SEOUL/TOKYO: North Korea fired a missile on Friday that flew over Japan’s northern Hokkaido far out into the Pacific Ocean, South Korean and Japanese officials said, further ratcheting up tensions after Pyongyang’s recent test of a powerful nuclear bomb.
The missile flew over Japan, landing in the Pacific about 2,000 kilometres (1,240 miles) east of Hokkaido, Japan Chief Cabinet Secretary Yoshihide Suga told reporters in a hastily-organized media conference.
“These repeated provocations on the part of North Korea are unpermissible and we protest in the strongest words,” Suga said.
The unidentified missile reached an altitude of about 770 kilometres (480 miles) and flew 3,700 kilometres (2,300 miles), according to South Korea’s military — far enough to reach the US Pacific territory of Guam.
Last month, North Korea fired a missile from a similar area near the capital Pyongyang that also flew over Hokkaido into the ocean.
South Korea said it had fired a missile test into the sea to coincide with North Korea’s launch.
The presidential Blue House has called an urgent National Security Council meeting. Japan also convened a National Security Council meeting.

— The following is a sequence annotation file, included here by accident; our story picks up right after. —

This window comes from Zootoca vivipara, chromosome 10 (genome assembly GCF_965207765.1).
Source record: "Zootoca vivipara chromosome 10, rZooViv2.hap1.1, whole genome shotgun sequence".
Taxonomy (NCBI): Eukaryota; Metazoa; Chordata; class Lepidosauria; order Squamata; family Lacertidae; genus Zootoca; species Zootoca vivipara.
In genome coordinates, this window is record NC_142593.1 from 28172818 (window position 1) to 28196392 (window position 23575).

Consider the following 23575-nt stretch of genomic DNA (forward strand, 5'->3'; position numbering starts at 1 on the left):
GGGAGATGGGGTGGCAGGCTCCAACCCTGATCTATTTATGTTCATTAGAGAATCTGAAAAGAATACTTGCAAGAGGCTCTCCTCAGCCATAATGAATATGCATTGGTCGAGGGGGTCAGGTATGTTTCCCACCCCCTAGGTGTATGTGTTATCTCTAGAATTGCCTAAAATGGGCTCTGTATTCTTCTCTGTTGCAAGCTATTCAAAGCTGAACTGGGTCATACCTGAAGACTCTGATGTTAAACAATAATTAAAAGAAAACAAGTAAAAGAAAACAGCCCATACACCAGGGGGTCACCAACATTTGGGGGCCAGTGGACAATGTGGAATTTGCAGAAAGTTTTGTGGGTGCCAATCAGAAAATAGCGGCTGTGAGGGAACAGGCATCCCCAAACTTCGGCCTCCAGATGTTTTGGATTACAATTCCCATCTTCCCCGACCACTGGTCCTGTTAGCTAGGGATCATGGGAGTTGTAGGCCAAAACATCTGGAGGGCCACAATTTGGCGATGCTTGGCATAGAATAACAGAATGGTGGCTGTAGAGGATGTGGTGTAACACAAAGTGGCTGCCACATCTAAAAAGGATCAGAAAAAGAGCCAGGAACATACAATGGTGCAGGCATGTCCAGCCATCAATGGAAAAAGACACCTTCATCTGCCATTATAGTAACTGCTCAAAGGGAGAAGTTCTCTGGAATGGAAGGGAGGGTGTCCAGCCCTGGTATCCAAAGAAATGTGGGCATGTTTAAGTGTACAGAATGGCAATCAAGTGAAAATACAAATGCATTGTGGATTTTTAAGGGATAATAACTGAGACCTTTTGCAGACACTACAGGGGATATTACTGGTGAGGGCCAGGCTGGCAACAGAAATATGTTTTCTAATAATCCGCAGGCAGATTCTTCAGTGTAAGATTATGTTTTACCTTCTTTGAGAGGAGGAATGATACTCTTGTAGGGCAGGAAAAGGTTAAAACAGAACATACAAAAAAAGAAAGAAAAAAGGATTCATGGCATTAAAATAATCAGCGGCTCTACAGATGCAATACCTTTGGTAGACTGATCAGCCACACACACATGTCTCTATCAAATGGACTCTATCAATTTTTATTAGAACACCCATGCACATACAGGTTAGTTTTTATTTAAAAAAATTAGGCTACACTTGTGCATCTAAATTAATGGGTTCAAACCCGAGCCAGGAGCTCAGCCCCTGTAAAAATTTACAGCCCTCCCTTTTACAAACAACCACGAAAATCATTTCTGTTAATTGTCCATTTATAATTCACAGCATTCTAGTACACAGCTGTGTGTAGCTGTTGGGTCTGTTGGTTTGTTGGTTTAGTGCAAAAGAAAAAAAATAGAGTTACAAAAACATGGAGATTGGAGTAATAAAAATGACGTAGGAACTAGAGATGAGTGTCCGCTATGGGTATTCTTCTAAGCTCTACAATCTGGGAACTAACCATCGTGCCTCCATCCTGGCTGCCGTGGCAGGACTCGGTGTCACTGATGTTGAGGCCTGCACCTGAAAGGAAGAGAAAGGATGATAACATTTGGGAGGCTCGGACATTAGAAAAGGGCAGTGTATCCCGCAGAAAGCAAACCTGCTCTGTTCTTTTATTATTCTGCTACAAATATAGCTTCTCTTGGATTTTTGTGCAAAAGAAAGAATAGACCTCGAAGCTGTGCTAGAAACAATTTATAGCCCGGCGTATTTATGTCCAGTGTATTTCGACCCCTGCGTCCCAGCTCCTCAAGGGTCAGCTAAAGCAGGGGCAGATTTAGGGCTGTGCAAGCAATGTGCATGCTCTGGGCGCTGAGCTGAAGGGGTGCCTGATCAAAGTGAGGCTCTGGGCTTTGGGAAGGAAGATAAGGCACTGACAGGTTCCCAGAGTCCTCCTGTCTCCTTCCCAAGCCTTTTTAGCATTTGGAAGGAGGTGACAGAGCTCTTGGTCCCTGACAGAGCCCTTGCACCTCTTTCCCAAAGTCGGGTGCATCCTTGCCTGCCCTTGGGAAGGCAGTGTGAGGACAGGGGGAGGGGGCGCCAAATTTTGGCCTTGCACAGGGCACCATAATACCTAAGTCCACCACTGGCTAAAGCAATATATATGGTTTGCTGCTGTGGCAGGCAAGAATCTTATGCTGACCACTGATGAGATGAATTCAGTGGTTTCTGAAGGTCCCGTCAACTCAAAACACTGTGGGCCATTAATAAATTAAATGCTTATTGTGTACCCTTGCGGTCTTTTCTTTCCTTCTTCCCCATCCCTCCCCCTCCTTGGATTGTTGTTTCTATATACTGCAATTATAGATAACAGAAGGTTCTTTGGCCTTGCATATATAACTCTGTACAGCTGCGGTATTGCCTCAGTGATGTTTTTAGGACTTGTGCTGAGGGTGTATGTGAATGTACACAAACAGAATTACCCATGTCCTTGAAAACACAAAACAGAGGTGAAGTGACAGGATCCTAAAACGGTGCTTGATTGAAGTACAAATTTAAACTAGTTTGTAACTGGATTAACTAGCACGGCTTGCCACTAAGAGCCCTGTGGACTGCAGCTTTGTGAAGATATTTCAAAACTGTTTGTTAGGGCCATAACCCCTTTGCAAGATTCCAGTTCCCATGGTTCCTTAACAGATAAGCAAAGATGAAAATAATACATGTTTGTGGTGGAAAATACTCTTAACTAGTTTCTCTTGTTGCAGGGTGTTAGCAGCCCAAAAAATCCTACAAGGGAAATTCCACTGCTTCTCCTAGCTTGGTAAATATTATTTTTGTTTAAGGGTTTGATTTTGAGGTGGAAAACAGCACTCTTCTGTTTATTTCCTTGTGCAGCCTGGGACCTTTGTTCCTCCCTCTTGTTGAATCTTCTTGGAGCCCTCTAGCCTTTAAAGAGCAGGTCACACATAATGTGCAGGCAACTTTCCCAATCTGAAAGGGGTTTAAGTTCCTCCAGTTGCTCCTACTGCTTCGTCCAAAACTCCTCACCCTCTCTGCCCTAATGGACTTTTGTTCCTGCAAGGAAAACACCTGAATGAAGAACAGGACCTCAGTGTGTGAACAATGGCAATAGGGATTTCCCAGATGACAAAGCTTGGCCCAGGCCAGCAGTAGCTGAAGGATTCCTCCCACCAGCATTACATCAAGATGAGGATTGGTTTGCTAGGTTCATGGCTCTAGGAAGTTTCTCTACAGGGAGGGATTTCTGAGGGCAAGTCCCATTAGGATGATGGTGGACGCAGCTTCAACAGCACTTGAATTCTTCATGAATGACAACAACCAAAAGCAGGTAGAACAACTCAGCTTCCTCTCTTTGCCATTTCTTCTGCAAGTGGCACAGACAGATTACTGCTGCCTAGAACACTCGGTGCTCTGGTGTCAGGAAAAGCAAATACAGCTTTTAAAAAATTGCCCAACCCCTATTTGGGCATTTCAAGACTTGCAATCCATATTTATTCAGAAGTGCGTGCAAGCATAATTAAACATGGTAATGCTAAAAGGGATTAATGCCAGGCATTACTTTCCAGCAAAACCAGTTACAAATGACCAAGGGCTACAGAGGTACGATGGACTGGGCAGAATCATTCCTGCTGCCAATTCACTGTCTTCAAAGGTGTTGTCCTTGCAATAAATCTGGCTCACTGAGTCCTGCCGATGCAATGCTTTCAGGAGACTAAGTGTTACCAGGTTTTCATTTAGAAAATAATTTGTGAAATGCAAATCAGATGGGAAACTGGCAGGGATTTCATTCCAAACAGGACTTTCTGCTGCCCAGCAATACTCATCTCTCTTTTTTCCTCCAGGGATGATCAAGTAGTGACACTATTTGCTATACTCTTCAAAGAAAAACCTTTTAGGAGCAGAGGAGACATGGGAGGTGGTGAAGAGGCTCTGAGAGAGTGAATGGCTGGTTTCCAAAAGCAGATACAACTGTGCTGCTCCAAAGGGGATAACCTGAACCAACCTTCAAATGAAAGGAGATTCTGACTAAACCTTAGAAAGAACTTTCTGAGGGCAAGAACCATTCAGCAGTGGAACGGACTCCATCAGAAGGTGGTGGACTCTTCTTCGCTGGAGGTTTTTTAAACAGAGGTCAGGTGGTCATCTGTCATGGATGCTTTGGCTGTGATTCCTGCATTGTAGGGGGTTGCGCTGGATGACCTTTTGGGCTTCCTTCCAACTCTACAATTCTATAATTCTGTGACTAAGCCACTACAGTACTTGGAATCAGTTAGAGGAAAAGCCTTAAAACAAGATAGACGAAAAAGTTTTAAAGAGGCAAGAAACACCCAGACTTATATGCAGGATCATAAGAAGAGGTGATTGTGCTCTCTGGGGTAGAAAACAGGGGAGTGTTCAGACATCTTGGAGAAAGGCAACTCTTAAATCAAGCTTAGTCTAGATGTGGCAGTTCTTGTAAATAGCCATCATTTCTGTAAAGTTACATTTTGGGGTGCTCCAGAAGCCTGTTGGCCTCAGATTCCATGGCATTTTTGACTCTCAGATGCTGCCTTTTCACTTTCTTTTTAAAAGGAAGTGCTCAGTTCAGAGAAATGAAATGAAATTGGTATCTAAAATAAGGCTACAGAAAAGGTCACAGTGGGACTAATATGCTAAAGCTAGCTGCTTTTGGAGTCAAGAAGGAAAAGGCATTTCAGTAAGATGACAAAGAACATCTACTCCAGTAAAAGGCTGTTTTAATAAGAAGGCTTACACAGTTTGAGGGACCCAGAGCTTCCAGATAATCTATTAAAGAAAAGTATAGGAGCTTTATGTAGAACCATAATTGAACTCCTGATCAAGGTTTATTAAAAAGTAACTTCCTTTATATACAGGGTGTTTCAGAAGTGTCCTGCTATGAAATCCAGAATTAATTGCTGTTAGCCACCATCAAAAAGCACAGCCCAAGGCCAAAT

The North’s launch comes a day after it threatened to sink Japan and reduce the United States to “ashes and darkness” for supporting a UN Security Council resolution imposing new sanctions against it for its September nuclear test — its most powerful by far.
The North accuses the United States — which has 28,500 troops in South Korea — of planning to invade and regularly threatens to destroy it and its Asian allies.
Australia — a strong and vocal ally of the United States — quickly condemned the launch.
US President Donald Trump has vowed that North Korea will never be allowed to threaten the United States with a nuclear-tipped missile, but has also asked China to do more to rein in its neighbour.
China, in turn, favours an international response to the problem.
The United States and South Korea are technically still at war with North Korea because the 1950-53 Korean conflict ended with a truce and not a peace treaty